Collection: Tips of the trade for healthy weight-loss

The number one question our sports nutritionist Marewa Sutherland gets asked is, what is the quickest way to drop weight?  This is in the context of both healthy living and staying lean for sports performance (power to weight ratio).

As you probably know already there is no quick fix or even a one size fits all approach, but here are some tips of the trade to point you towards real results in maintaining a healthy & balanced lifestyle: 


  • Don't get caught up on the numbers. The endpoint of a goal should not be the number you see on the scales. Besides the fact weight is naturally changeable (hydration status, muscle vs. fat percentage and hormone influence etc) weight loss should hands-down be the byproduct of a number of small but sustainable changes you make to diet, exercise and lifestyle balance. 

  • Enter an event to achieve your fitness goals. Ditch the quick-fix solutions and commit to a sporting event you have always wanted to do. Locking in an event will provide positive motivation to get training. Get out of your comfort zone by choosing a new event or longer distance. Invest in some good training and nutrition advice and allow yourself 6-12 months to build towards race day. 


  • Yes, you're right, you don't have time to exercise. Sounds cliche but you do in fact need to make time. We all have the same 24 hours in a day to juggle work, family and everything else the fast-paced world throws our way. Fitness should be a non-negotiable inclusion into every week and doesn't need to labeled as "work out" time. Got a family? Get outside with a ball or check out some bike trails. Glued to your phone? Make yourself a no scrolling rule until you have ticked off daily exercise.


  • Don't begin a "diet" you're not prepared to do for the rest of your life. Many trendy diets are simply not sustainable and can end up harming your body and your relationship with food. If you need to drop large amounts of weight a health professional will be able to help you with safe strategies for this. For regular weight management, just make small but effective changes to your dietary intake rather than follow a strict regime.

  • Limit your alcohol intake. Health impacts aside alcohol is, in fact, an energy source (along with carbs, protein and fat). If you are targeting weight loss it's a no-brainer to limit drinking (sorry, but soda water + vodka still has energy!). It's worth a mention that when you drink you're also more likely to make questionable food choices and are less likely to get off the couch and move the day after.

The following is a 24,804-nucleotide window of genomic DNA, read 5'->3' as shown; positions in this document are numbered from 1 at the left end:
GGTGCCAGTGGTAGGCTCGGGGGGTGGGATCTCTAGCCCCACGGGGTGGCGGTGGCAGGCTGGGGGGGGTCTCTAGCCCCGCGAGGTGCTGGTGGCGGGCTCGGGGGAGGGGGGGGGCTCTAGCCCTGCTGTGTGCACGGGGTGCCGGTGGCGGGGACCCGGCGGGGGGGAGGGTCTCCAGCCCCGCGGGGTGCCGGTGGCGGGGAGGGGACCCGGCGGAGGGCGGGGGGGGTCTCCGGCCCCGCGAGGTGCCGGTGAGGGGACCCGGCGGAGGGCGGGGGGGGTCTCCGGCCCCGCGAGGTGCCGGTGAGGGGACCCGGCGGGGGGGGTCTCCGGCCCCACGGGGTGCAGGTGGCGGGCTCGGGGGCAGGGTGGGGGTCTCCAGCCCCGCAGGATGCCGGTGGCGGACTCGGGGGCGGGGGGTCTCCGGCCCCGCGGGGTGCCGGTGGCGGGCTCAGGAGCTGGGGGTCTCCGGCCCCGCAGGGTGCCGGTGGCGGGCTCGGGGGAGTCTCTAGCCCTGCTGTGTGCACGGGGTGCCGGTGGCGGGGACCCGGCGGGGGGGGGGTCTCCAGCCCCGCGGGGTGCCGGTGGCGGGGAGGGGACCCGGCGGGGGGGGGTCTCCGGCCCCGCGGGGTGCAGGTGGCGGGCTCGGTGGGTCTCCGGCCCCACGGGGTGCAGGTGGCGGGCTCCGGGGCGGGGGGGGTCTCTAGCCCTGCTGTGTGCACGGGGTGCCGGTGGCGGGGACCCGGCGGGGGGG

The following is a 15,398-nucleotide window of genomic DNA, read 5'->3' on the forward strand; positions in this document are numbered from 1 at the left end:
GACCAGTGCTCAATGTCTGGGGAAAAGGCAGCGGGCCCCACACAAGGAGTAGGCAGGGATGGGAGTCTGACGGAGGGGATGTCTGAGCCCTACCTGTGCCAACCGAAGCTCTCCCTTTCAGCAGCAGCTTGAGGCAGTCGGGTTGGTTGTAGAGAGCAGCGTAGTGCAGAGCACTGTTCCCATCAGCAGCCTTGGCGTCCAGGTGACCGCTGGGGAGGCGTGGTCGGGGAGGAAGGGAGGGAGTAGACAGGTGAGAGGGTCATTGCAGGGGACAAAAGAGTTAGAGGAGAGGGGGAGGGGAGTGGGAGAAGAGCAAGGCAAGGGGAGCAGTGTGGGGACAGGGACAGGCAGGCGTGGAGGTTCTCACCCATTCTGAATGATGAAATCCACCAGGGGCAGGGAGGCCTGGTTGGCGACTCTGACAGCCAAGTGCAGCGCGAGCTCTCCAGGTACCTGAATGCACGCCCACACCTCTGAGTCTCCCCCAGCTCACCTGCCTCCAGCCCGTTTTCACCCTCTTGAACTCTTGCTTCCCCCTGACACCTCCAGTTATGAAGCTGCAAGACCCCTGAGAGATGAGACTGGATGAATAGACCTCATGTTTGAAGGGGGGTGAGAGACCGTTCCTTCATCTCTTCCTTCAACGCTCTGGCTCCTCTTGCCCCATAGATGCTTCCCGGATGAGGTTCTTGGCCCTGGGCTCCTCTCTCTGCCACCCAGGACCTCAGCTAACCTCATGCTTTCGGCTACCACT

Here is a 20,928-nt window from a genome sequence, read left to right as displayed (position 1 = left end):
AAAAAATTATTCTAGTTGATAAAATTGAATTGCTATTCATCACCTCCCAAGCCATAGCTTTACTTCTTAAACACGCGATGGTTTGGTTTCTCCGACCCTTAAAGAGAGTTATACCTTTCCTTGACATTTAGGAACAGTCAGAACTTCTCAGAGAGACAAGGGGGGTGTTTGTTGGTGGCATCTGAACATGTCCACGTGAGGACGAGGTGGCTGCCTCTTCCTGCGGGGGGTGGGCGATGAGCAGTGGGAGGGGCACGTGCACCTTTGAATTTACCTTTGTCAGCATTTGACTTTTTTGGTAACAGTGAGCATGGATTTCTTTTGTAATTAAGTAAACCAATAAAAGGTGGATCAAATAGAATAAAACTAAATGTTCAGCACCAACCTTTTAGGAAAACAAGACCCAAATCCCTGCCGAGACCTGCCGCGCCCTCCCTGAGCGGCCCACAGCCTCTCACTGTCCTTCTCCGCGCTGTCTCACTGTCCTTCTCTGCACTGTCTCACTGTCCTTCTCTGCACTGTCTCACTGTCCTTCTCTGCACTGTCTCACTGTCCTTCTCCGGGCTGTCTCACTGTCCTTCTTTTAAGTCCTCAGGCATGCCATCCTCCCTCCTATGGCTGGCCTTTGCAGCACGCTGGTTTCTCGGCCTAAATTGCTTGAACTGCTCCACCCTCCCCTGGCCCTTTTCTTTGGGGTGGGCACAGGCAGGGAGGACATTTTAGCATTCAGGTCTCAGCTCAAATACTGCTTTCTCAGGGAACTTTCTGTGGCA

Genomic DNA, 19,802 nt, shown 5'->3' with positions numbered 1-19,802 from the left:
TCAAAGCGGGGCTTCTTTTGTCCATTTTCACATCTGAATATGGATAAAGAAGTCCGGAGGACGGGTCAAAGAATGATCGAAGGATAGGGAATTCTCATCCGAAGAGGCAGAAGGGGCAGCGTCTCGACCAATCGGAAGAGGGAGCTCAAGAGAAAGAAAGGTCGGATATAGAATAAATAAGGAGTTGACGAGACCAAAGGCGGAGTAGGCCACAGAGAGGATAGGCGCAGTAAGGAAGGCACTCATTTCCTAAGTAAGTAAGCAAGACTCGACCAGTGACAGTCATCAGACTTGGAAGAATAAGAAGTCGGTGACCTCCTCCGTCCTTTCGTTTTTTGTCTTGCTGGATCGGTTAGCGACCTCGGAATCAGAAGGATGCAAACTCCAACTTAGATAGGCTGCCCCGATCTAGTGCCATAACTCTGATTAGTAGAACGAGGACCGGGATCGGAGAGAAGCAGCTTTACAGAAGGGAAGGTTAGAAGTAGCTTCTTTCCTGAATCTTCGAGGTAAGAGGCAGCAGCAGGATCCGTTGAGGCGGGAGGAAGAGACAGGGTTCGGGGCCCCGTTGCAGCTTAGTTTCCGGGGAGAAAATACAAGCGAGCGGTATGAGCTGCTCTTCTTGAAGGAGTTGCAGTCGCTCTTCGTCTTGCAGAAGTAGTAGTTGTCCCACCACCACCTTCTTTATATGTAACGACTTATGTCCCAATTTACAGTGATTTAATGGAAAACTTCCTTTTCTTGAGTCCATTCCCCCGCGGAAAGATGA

• Hydrate. We generally need around 2L per day of water (give or take depending on your size). Start the day with a large glass of water and start implementing regular drinking habits into your daily routine. Some suggestions are a glass of water every time you use the bathroom or drink 1x 750ml drink bottle of water between every main meal. Don't forget training hydration; water is fine for sessions under an hour, however, aim to use sports drink for sessions over 60 minutes or that are high in intensity and hot and humid conditions. 

Related article: Hydration 101. What to Drink During Exercise, When.


  • Build your main meals around fruits and vegetables. This will help increase your fibre, vitamin and mineral intake which is essential for weight loss (and also important for supporting your training and recovery). If you are out and about lots, then powdered forms of fruits and vegetables and can be a convenient way to ensure you are still getting plenty of nutrients into your meals and snacks. Check that your powders are freeze-dried to ensure the full nutrient profile remains undamaged through processing. We recommend taking 1tsp of PURE Blackcurrant Recovery on a daily basis (containing over 30 NZ blackcurrants per serve) to support general health & immunity.


If you would like more information & help with your healthy weight loss / nutrition plan, consider booking a Personalised Nutrition Consultation with our qualified nutritionists.